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Combining Sorafenib With Conventional Chemotherapy to Treat Pediatric FLT3-Mutant AML

By: Gavin Calabretta, BS
Posted: Wednesday, August 17, 2022

In pediatric acute myeloid leukemia (AML), high allelic ratio FLT3 internal tandem duplication (FLT3/ITD) mutations occur in approximately 10% to 15% of patients and are indicators of poor prognosis. Observing early success with the tyrosine kinase inhibitor sorafenib in treating pediatric AML, Jessica A. Pollard, MD, of Dana-Farber Cancer Institute, Boston, and colleagues analyzed the clinical potential of combining sorafenib with standard chemotherapy in a randomized phase III trial (AAML1031) led by the Children’s Oncology Group. The data, published in the Journal of Clinical Oncology, suggest the treatment regimen may effectively inhibit FLT3 expression while additionally improving survival outcomes in this patient population.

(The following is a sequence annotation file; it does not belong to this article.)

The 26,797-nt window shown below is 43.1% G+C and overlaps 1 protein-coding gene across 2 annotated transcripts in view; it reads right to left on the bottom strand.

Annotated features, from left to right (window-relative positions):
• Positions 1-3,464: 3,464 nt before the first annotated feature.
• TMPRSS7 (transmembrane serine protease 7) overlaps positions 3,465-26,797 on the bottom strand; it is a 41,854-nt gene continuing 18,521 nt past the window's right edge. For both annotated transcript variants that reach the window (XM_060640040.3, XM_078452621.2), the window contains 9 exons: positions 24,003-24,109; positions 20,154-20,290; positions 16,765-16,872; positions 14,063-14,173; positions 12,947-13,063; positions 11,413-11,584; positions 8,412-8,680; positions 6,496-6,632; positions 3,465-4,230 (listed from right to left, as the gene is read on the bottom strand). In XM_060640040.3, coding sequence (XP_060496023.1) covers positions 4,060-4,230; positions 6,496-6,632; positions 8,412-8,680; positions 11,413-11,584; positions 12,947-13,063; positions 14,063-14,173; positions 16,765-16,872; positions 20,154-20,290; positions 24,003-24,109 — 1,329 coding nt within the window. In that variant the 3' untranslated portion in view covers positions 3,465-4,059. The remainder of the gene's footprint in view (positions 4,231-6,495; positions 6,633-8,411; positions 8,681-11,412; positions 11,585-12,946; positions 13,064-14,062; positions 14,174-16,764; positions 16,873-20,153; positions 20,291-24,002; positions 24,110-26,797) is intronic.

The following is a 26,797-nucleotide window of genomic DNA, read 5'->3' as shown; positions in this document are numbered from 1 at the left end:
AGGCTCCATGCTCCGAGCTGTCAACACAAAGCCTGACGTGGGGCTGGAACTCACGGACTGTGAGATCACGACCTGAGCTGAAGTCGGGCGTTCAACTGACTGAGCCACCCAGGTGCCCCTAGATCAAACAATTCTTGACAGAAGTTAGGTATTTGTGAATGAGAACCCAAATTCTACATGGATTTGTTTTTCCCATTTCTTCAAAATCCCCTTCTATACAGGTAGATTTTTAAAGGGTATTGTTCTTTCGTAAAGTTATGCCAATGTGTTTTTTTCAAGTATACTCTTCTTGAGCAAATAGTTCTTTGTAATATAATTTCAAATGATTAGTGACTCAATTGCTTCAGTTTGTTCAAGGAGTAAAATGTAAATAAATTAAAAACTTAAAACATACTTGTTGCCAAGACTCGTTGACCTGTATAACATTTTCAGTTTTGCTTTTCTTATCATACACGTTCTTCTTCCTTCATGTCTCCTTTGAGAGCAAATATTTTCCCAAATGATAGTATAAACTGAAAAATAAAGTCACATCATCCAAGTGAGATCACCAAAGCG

“Pediatric high allelic ratio FLT3/ITD acute myeloid leukemia is a high-risk disease subset,” the researchers remarked. “For treatment of pediatric FLT3/ITD acute myeloid leukemia outside of a study context, these data provide compelling support for sorafenib combined with conventional chemotherapy.”

The study incorporated three cohorts. The first involved an initial safety phase, which determined a maximum tolerated daily dose of 200 mg/m2. The second and third cohorts tested sorafenib in induction and as a single-agent maintenance therapy, respectively. Evaluating clinical outcomes, the investigators compared 72 patients from the second and third cohorts with 76 individuals who had previously received identical chemotherapy without sorafenib.

Reportedly, patients treated with sorafenib achieved significantly longer event-free survival (hazard ratio [HR] = 2.37, 95% confidence interval [CI] = 1.45–3.88, P < .001) and disease-free survival (HR = 2.28, 95% CI = 1.08–4.82, P = .032) with a lower relapse risk (HR = 3.03, 95% CI = 1.31–7.04, P = .010). In addition, plasma inhibitory analysis revealed that sorafenib produced a median trough FLT3 inhibition of 92%, 91%, and 81% during the first three courses of therapy. This clinical benefit was independent of NMP1 mutation status or previous hematopoietic stem cell transplantation.

Disclosure: For full disclosures of the study authors, visit ascopubs.org.


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